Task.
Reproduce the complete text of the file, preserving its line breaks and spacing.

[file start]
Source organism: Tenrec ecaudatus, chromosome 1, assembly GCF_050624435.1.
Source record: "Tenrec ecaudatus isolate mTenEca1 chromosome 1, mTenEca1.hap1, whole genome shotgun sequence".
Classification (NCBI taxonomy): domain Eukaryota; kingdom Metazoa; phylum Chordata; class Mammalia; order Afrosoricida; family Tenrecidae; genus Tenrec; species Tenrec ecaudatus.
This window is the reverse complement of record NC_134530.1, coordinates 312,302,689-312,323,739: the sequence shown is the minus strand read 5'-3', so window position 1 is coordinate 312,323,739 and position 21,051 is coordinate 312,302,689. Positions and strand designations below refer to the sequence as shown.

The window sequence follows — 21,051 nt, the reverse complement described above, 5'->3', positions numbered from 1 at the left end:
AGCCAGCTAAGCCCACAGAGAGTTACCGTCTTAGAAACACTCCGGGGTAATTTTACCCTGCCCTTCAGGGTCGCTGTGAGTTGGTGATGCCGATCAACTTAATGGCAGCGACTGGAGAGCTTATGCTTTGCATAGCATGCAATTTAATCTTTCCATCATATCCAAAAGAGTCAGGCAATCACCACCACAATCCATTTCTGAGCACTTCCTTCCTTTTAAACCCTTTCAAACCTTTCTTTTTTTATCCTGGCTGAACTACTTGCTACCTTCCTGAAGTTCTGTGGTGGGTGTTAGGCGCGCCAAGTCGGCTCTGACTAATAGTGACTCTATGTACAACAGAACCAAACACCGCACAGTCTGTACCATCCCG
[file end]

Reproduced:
Source organism: Tenrec ecaudatus, chromosome 1, assembly GCF_050624435.1.
Source record: "Tenrec ecaudatus isolate mTenEca1 chromosome 1, mTenEca1.hap1, whole genome shotgun sequence".
Classification (NCBI taxonomy): domain Eukaryota; kingdom Metazoa; phylum Chordata; class Mammalia; order Afrosoricida; family Tenrecidae; genus Tenrec; species Tenrec ecaudatus.
This window is the reverse complement of record NC_134530.1, coordinates 312,302,689-312,323,739: the sequence shown is the minus strand read 5'-3', so window position 1 is coordinate 312,323,739 and position 21,051 is coordinate 312,302,689. Positions and strand designations below refer to the sequence as shown.

The window sequence follows — 21,051 nt, the reverse complement described above, 5'->3', positions numbered from 1 at the left end:
AGCCAGCTAAGCCCACAGAGAGTTACCGTCTTAGAAACACTCCGGGGTAATTTTACCCTGCCCTTCAGGGTCGCTGTGAGTTGGTGATGCCGATCAACTTAATGGCAGCGACTGGAGAGCTTATGCTTTGCATAGCATGCAATTTAATCTTTCCATCATATCCAAAAGAGTCAGGCAATCACCACCACAATCCATTTCTGAGCACTTCCTTCCTTTTAAACCCTTTCAAACCTTTCTTTTTTTATCCTGGCTGAACTACTTGCTACCTTCCTGAAGTTCTGTGGTGGGTGTTAGGCGCGCCAAGTCGGCTCTGACTAATAGTGACTCTATGTACAACAGAACCAAACACCGCACAGTCTGTACCATCCCG